Smaller domiciles target niches to win market share from larger jurisdictions


Some smaller domiciles, which are perhaps new to the captives space, are looking to attract business by using through 831(b) captives, more legislation and new coverage types, according to Anne Marie Towle, executive vice president and captive consulting practice leader at JLT Insurance Management (USA).

“Some of the newer domiciles are trying to differentiate themselves - particularly in US - through utilising the small captive elections,” said Towle. “Some of them have dedicated their space to the 831(b) captive.”

Towle spoke to Captive International at the CICA 2018 International Conference in Scottsdale, Arizona, about the theme of this year’s conference, the ‘Challenge of Change’.

North Carolina, Tennessee, Utah and Delaware have all adopted laws and regulations in recent years and are particularly popular domiciles for 831(b) captives, she noted.

Tennessee, for example, has enjoyed rapid growth as a domicile of choice for captives, adding 104 new entities in 2016. Some 67 of these entities were protected cell companies and nine were re-domestications from other domestic and international domiciles.

Citadel Risk, which formed cell captive Citadel Tennessee Captive Insurance Company in 2017, cited the simplicity of filing for 831(b) status under the regulations for protected cell structures in Tennessee.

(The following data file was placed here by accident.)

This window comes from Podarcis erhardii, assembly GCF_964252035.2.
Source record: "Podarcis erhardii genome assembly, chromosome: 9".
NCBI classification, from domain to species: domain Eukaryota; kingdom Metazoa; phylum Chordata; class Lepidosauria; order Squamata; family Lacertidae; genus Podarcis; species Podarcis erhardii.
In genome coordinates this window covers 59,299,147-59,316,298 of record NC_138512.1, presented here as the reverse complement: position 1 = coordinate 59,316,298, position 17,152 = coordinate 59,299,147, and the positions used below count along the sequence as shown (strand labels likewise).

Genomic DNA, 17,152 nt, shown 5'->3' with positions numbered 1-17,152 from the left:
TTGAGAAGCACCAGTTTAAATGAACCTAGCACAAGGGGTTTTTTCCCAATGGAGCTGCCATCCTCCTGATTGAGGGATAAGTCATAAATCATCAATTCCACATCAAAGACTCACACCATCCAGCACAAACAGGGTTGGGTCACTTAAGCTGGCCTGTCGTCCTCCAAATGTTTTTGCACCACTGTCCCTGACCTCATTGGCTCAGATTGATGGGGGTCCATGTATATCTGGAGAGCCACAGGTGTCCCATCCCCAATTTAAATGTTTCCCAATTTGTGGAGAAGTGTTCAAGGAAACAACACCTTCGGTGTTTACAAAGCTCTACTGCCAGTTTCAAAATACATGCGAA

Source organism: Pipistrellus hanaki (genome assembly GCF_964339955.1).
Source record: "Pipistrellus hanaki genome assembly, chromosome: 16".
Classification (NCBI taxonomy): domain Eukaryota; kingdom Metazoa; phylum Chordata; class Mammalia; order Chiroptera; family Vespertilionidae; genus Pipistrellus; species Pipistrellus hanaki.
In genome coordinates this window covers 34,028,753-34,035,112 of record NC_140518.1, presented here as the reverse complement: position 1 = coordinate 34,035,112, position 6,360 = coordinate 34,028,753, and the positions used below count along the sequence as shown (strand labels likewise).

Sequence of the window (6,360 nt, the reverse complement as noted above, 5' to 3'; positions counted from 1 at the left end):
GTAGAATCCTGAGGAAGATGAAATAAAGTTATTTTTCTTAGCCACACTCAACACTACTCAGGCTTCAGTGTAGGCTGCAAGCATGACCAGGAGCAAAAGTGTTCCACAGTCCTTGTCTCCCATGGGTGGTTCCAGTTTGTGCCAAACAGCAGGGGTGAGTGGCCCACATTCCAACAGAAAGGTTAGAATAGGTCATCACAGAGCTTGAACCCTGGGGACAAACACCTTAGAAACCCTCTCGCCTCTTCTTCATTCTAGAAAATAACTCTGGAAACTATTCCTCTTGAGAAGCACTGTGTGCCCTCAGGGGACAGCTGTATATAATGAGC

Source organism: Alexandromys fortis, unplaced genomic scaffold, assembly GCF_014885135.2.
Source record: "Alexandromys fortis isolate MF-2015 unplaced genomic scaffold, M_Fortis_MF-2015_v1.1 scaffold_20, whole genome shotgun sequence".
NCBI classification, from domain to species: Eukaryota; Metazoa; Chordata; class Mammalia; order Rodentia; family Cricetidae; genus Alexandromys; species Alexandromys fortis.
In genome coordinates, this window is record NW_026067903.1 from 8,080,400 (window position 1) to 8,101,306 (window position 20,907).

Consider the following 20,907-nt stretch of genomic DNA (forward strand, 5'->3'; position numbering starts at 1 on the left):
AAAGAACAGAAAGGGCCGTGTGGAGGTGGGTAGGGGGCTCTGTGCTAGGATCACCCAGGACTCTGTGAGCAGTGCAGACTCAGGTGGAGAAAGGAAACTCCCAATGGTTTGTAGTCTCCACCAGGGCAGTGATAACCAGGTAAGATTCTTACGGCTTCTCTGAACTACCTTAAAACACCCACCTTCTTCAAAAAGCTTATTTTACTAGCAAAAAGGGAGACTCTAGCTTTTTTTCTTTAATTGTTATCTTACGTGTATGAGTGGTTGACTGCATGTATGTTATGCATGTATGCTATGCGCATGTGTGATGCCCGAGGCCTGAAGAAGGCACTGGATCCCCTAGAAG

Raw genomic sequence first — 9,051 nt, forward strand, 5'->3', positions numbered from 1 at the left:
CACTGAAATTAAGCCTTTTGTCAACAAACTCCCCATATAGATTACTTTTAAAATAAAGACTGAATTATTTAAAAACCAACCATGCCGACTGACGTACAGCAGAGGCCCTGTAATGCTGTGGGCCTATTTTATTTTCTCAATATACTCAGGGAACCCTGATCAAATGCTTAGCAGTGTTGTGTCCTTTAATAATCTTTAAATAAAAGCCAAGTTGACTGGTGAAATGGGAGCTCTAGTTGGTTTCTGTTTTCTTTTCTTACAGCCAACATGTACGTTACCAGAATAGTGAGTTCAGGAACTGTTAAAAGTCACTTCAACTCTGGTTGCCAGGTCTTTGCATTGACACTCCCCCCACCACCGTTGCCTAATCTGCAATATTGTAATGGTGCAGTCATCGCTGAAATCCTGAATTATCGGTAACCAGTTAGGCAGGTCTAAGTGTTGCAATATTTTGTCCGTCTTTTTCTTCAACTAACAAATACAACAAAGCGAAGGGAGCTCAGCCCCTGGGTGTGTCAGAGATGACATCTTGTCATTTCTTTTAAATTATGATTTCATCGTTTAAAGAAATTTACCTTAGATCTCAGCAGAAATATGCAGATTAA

Meanwhile, other domiciles are focussing on the Nonadmitted and Reinsurance Reform Act (NRRA), also known as the self-procurement tax, to encourage companies to form captives in their home state – or at least consider redomiciling there.

“Some are redomiciling and some are setting up a new one in their home state and then still reinsuring back to their Vermont captive, for instance,” Towle explained.

According to Towle, some of the more beneficial types of legislation that may encourage more formations include agency captives, dormancy laws for captives, and also allowing various lines of coverage.

“I know there are certain states in the US that don’t do risk retention groups (RRGs) or they really prefer single parent captives. In order to broaden that attractiveness they need to have broader available types of structures - similar to Bermuda, Cayman and Vermont,” she said.

However, Towle explained there may be some hesitancy in exploring different structures from some of the smaller domiciles that could have a lack of expertise in their insurance department in those areas.

“They shy away from them, because if they want to do something they want to do it well. Because otherwise they don’t want to burn a bridge or have a tarnished reputation,” she said.

A poll of captive insurance domiciles and statistics carried out by JLT IM USA shows the following number of new formations in 2017: Arizona, 11; Bermuda, 17; Cayman Islands, 33; Hawaii, 30; Missouri, 8; Montana, 42; Nevada, 22; North Carolina, 57; South Carolina, 15; Tennessee, 9; Texas; 8; Utah, 60; Vermont, 24; and Washington DC, 8.

“The formations were positive,” added Towle. “People are still forming captives for risk management purposes and to manage their insurance costs wisely. Today there are a lot of reasons why people establish captives outside property and casualty - for employee benefits, medical costs, and for certain types of risks that are unique to that organisation.”

JLT Insurance Management (USA) CEO Guy Ragosta previously said that with all the domiciles to choose from, it is important match companies’ needs in a captive insurance domicile with a domicile’s strengths and experience.

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